(i) you have registered or you have acquired the Domain Name primarily for the purpose of selling, renting, or otherwise transferring the Domain Name registration to the Complainant who is the owner of the trademark or service mark or to a competitor of that Complainant, for valuable consideration in excess of your documented out-of-pocket costs directly related to the Domain Name; or
(ii) you have registered the Domain Name in order to prevent the owner of the trademark or service mark from reflecting the mark in a corresponding Domain Name, provided that you have engaged in a pattern of such conduct; or
(iii) you have registered the Domain Name primarily for the purpose of disrupting the business of a competitor; or
(iv) by using the Domain Name, you have intentionally attempted to attract, for commercial gain, Internet users to your web site or other on-line location, by creating a likelihood of confusion with the Complainant's mark as to the source, sponsorship, affiliation, or endorsement of your web site or location or of a product or service on your web site or location.
(v) you have provided false contact details to us.”
The disputed domain name resolves to a website of Skype. The screenshot provided as evidence of this by the Complainant's representative, located in Sweden, showed the disputed domain name to have resolved to a Skype website in the Swedish language. In the exercise of the Panel's powers to make certain limited enquiries, it was observed that from an English-language computer address the disputed domain name resolved to a Skype website in English, suggesting that the referral software may be engineered to recognise the visiting computer's language. The website offered facilities to download the Skype program and, by implication, to become a Skype customer.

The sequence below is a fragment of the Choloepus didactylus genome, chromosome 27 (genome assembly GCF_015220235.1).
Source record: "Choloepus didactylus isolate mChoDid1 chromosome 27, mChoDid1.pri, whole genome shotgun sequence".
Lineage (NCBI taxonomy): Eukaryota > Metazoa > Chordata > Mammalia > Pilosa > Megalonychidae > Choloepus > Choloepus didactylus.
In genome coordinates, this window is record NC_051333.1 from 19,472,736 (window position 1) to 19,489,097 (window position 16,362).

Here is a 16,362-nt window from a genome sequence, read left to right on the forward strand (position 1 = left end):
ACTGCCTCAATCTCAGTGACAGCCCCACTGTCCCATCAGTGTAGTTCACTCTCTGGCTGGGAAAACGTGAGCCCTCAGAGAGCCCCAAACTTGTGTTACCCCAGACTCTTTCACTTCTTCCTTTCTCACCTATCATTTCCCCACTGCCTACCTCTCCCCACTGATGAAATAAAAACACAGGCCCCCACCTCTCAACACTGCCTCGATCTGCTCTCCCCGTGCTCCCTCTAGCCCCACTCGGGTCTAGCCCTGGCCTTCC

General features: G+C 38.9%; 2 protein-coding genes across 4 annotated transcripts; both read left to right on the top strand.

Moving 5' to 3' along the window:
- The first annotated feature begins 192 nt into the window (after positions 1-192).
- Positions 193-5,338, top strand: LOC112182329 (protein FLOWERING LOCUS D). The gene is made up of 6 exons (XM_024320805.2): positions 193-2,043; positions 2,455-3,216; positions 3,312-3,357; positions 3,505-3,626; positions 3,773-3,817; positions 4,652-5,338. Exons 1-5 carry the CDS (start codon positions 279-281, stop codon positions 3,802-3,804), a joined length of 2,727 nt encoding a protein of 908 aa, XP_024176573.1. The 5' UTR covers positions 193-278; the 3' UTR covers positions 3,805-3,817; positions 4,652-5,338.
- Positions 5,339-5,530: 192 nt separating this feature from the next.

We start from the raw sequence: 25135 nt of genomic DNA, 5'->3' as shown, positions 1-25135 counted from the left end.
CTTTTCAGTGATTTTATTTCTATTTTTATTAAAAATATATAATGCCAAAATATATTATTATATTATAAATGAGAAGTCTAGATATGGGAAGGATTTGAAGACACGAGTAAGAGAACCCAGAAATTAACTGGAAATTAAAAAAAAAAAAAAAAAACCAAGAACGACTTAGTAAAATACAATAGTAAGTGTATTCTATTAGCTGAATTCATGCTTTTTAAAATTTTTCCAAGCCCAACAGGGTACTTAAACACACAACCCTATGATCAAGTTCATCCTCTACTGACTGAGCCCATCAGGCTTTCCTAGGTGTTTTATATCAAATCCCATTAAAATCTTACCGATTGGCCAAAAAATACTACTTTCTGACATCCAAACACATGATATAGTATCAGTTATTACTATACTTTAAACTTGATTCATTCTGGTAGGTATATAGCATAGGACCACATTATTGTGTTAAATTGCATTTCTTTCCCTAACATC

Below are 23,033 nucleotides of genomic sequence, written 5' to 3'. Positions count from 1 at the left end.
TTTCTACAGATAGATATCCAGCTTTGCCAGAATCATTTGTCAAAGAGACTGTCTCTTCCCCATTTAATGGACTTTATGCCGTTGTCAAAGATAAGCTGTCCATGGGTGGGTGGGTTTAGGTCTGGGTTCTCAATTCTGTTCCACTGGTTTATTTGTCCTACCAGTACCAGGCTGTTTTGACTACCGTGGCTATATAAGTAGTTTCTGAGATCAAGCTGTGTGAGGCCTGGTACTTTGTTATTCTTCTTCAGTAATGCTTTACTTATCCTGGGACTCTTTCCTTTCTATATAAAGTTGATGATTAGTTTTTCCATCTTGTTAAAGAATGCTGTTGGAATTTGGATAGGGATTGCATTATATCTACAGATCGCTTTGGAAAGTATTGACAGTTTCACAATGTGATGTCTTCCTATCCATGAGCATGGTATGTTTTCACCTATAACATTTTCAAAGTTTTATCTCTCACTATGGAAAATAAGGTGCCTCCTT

It may reasonably be concluded on the evidence and in the context of well established Internet business models that the Respondent has not invested in the establishment of a download site on behalf of Skype for any other primary purpose than monetary gain. Skype is a voice communications system that by its nature is in competition with the Complainant. The resale of its programs for commission may be a legitimate activity, but is not so if the reseller attracts Internet viewers for the purpose by the exploitation of another's trademark. On the evidence, the Panel finds that the Respondent's activities amount to the attraction of people looking for the Complainant's website, then attempting to interest them in the alternative and competitive services offered by Skype. The Panel finds that the Respondent has used the disputed domain name for commercial gain by creating a likelihood of confusion with the Complainant's trademark within the meaning of paragraph 4(b)(iv) of the Policy.
For all the foregoing reasons, in accordance with paragraphs 4(i) of the Policy and 15 of the Rules, the Panel orders that the disputed domain name <trueroots.us.com> be transferred to the Complainant.
Dr. Clive N.A. Trotman
Dated: May 4, 2010